Recent Pot Use Tied to Rise in Heart Attack Risk for Young Adults

Marijuana has been linked to a doubling in the risk of a heart attack in younger adults, no matter how they use it, a new study reports.

Eighteen- to 44-year-olds who used pot were twice as likely to have a heart attack compared with non-users, whether they smoked, vaped or ate their weed, researchers found.

"We found it wasn't only smoking that had this kind of effect. The effect s...

AHA News: As a Teen, She Saw Her Mom Die From the Same Heart Problem She Inherited

At 13, Alison Conklin passed out while playing in a basketball tournament. When she collapsed again during a competitive game of floor hockey, her mother took her to see a cardiologist.

An echocardiogram of Alison's heart showed the wall between the two bottom chambers of her heart was bigger than it should be. She was diagnosed with hypertrophic cardiomyopathy.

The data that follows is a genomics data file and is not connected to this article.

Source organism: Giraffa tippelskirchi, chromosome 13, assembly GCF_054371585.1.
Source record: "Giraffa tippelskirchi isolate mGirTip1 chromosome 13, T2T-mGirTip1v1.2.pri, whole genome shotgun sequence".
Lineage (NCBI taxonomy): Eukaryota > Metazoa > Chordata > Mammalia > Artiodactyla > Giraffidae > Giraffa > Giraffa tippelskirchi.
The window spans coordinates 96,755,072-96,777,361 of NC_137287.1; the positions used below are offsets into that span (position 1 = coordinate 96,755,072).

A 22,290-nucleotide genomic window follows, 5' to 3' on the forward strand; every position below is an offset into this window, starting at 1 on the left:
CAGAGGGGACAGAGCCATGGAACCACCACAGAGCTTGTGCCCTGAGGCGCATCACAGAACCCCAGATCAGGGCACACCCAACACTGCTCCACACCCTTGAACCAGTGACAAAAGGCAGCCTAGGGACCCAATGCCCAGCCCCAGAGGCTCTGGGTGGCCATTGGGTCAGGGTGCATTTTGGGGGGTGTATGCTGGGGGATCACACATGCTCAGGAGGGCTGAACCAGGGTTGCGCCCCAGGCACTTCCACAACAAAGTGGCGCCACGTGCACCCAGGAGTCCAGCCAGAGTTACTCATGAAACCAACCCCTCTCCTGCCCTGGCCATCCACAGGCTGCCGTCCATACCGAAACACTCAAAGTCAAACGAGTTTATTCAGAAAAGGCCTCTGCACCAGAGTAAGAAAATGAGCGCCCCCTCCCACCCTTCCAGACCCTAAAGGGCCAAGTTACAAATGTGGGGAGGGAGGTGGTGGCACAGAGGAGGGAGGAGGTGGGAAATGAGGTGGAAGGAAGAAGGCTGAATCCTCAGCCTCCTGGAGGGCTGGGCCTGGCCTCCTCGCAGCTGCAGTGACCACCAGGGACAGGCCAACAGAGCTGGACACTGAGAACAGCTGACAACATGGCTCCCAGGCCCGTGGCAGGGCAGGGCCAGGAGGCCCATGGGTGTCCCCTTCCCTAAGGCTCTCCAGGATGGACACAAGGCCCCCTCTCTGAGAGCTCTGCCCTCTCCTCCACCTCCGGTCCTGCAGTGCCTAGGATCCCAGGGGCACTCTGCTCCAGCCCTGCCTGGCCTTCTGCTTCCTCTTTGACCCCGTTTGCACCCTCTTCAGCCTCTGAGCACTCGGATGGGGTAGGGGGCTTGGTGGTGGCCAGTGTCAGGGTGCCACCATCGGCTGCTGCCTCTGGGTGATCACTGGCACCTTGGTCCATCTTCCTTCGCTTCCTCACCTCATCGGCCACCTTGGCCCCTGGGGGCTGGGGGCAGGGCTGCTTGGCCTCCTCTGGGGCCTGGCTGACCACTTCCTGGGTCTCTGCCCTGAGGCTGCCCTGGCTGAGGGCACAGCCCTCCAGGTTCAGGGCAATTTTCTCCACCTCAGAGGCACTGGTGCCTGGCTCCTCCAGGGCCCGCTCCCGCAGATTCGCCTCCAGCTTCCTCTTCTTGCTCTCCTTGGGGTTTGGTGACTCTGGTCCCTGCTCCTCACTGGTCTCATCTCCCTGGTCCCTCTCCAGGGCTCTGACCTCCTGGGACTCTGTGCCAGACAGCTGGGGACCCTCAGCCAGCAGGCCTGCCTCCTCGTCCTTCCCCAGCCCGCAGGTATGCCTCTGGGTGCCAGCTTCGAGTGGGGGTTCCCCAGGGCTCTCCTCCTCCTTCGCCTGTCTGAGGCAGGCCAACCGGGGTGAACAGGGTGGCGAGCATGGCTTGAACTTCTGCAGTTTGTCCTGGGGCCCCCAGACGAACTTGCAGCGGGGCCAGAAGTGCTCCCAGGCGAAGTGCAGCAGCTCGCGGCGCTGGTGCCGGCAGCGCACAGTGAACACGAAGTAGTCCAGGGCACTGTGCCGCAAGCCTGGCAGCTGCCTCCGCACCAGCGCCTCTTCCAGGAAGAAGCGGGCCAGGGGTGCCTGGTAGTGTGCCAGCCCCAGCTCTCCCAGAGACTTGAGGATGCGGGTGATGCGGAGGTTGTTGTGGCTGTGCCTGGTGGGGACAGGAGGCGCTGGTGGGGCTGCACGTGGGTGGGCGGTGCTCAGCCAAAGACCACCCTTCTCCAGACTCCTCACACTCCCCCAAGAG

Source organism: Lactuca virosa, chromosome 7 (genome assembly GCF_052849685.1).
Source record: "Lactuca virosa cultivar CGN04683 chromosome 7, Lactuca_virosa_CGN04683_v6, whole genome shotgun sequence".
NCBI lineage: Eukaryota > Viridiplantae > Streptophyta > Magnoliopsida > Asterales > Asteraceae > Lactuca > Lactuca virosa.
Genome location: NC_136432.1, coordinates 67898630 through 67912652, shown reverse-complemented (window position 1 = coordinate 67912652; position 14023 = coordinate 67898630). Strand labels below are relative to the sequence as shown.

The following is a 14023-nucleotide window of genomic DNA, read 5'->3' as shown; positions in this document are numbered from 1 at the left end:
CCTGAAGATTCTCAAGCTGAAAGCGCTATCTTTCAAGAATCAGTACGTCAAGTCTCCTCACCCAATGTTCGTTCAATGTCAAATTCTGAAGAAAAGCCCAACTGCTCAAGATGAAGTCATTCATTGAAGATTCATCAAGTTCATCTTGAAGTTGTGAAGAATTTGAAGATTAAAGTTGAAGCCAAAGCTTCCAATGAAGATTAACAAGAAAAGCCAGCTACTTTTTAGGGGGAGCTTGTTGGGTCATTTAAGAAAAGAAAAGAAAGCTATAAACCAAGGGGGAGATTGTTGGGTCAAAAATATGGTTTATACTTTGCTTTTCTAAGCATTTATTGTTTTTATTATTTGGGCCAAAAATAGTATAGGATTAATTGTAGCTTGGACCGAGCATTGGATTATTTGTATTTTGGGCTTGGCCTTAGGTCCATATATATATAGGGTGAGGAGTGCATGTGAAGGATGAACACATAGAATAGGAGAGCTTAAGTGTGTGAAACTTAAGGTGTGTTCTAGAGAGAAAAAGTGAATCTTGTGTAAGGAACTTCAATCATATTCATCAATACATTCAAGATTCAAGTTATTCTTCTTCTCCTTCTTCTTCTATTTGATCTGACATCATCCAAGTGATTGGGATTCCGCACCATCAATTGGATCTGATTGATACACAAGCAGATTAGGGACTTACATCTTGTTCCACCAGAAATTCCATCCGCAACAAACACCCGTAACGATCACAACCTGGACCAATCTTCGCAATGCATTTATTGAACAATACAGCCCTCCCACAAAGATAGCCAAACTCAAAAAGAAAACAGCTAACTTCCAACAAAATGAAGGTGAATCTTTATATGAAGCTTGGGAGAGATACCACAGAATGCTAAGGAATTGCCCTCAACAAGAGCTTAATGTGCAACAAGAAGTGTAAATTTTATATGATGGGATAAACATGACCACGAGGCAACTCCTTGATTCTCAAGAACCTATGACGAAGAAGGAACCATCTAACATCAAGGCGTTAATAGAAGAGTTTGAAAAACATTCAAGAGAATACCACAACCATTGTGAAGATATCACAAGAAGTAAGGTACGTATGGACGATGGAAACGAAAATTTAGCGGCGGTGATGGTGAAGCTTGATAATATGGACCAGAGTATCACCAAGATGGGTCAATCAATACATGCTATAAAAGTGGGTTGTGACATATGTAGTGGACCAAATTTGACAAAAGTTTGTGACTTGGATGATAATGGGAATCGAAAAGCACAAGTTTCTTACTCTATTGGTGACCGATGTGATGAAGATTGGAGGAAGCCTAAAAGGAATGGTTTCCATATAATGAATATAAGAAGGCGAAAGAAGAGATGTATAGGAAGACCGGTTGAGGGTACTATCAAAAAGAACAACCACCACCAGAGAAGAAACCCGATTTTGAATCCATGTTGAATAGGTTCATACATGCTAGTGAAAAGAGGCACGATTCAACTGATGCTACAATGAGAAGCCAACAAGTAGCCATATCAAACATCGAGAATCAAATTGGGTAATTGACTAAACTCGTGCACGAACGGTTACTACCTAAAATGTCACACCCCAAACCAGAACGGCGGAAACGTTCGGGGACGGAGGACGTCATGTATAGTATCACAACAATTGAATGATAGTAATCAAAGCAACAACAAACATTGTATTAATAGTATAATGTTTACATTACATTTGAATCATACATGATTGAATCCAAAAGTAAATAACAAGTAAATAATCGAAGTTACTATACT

HCM causes heart wal...

AHA News: Registries of College Athletes With COVID-19 Aim to Learn More About Virus's Long-Term Impact

Doctors and researchers who helped care for college athletes with COVID-19 and set guidelines for a safe return to play now plan to study the long-term effects of the virus. The work could have a lasting impact beyond the pandemic.

The research stems from trailblazing collaborations between cardiologists and sports medicine physicians across the country who wanted to better understand the...

Cutting Sugar in Packaged Foods Would Keep Millions of Americans From Illness: Report

Sugar is killing Americans in droves, according to researchers who found that reducing the sweetener in packaged foods and beverages could prevent more than 2 million strokes, heart attacks and cardiac arrests.

Less sugary packaged foods and drinks would also curb nearly a half-million heart-related deaths and an even greater number of diabetes cases in the United States, according to the...

AHA News: New York Woman Who Saved Husband's Life Inspires Others to Learn CPR

Lisa Wiles was in the kitchen prepping dinner in April 2020 when she heard her husband, Dan, shout an expletive from the other room.